As noted in my previous post, I am in the middle of building a utility (for work, and for my next SQLBLOG post), that will help when you need to drop the foreign key constraints on a table, but then replace them without having to save off the script manually. In that post, I showed how to manually create a foreign key constraint in three possible states.
Next, in order to create the utility to script the FOREIGN KEY constraints before dropping them, I need a way to script the constraint. In this post I present a user defined function that will generate a script that does the scripting of a foreign key constraint. The code is largely based on some code from Aaron Bertrand in this blog (with his permission naturally!) with a few edits to script constraints as enabled, disabled or untrusted if the source constraint was in that condition (or you can force the constraints to a certain way if you so desire as well.)
This could be particularly useful for ETL jobs.
I am in the middle of building a utility (for work, and for my next SQLBLOG post), that will help when you need to drop the foreign key constraints on a table if you want to truncate the tables, but holds the script in a table to replace the script. The first thing though, is to make sure I have all of the scripting possibilities understood.
When I started hunting around to remember how to create a disabled constraint, I couldn’t easily find anything, so I figures I would make this a two-parter. (My blogging rule is if I look for something and find a good article about it, reference it, then tweet the article out. If it is too hard to find, blog about it!) So today I will review how to create a FOREIGN KEY constraint in three ways:
Enabled, and Trusted – Just as you would normally create one
Enabled, Not Trusted – The “quick” way, not checking data to see if any wrong data already exists, but not allowing new, bad data in
Disabled, Not Trusted – The constraint is basically documentation of the relationship, but you are on your own to make sure the data matches the constraint
In an ideal world, all of your constraints are enabled and trusted, but when you’re building a general-purpose script, you can’t always assume that will be the case. Click through for examples on how to create foreign key constraints fitting each of these scenarios.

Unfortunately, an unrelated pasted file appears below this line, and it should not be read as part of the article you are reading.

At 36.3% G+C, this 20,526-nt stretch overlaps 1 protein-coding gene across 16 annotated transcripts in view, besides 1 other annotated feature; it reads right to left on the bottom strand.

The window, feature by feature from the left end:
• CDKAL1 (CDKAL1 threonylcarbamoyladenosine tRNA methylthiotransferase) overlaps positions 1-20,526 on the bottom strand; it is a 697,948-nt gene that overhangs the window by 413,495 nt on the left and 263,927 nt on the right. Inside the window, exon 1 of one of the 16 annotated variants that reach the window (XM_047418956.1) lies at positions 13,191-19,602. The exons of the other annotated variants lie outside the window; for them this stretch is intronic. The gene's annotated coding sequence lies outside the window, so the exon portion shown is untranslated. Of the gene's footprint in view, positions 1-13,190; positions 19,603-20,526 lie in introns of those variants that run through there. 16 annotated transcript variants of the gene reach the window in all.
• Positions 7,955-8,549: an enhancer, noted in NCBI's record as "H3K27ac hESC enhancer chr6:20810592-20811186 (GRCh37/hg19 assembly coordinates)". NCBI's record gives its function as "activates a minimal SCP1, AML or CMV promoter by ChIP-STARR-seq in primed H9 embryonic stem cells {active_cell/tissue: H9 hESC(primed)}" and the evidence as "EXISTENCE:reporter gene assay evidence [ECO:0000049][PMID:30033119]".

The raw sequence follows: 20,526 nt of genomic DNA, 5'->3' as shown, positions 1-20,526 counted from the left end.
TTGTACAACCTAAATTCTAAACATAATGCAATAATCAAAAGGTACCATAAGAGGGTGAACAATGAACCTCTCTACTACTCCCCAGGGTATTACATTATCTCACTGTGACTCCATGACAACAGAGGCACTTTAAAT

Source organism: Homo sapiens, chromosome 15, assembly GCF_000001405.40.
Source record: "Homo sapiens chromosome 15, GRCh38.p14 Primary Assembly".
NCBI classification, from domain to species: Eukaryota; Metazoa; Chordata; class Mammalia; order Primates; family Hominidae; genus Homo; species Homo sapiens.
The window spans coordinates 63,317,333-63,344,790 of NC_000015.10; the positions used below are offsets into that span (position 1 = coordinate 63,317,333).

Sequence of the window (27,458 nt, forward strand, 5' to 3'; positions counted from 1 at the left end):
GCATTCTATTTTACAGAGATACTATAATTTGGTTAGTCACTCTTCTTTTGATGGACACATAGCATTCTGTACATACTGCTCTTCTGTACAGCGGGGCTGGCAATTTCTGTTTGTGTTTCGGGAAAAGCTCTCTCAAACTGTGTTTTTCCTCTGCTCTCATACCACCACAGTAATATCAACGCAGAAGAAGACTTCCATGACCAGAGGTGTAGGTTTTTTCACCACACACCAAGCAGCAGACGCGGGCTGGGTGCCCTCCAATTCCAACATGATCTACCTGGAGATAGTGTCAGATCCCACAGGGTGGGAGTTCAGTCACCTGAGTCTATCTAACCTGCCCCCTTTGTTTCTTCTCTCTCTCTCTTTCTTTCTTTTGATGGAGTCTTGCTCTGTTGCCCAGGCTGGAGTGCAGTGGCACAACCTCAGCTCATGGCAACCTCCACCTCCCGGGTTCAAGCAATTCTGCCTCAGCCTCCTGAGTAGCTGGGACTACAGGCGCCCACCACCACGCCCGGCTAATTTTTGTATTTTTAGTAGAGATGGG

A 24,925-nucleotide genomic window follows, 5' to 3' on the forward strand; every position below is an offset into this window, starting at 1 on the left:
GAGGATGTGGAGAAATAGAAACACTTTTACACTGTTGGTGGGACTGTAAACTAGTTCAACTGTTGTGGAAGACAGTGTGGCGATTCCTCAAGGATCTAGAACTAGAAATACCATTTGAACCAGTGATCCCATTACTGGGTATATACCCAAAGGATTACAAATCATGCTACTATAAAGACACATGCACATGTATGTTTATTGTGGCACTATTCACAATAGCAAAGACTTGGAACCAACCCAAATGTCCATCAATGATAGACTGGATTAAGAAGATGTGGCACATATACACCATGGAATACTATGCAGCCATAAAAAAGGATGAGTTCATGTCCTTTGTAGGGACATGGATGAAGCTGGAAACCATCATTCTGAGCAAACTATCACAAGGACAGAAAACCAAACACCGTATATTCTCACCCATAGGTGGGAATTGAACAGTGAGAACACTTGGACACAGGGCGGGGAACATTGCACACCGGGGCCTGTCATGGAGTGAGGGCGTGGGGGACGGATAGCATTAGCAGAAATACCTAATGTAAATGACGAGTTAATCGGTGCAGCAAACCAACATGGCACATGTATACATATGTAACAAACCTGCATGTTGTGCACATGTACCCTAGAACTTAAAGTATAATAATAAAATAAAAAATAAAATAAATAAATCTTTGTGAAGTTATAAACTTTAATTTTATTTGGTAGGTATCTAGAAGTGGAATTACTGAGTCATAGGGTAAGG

And selecting the initial 10 rows can be demonstrated to return the 3rd column using the initial default set in step 3. (It makes no difference if any rows are added between steps 3 and 4.)
This means that there *must* be two default values stored when a new column is added: one for the set of already-existing rows that don’t have the new column and one for any new rows. Initially these two default values will be the same, but the one for new rows can change (e.g. in steps 4 and 5 above) with breaking the old rows. This works because after the new column is added (step 3 above), it’s impossible to add any more rows that *don’t* have the new column.
And this is exactly how it works. Let’s investigate!
In typical Paul Randal fashion, this is both a look at internals and an interesting explanation.
Now, before you go crazy with this stuff, remember, it’s not a magic bullet, but rather some automation help to save you some coding and to help you review your data model. The script doesn’t change the database, it only prints out its suggestions, and this is totally by design.
For this to work, you’ll obviously need proper primary keys or unique indexes on your referenced tables.
We’re working on the assumption that the referencing and referenced column names are the same. Go ahead and change the script to suit your naming standards (look for the comment in the CTE)
The script has no domain knowledge of your database, some of the suggestions are probably going to be downright silly.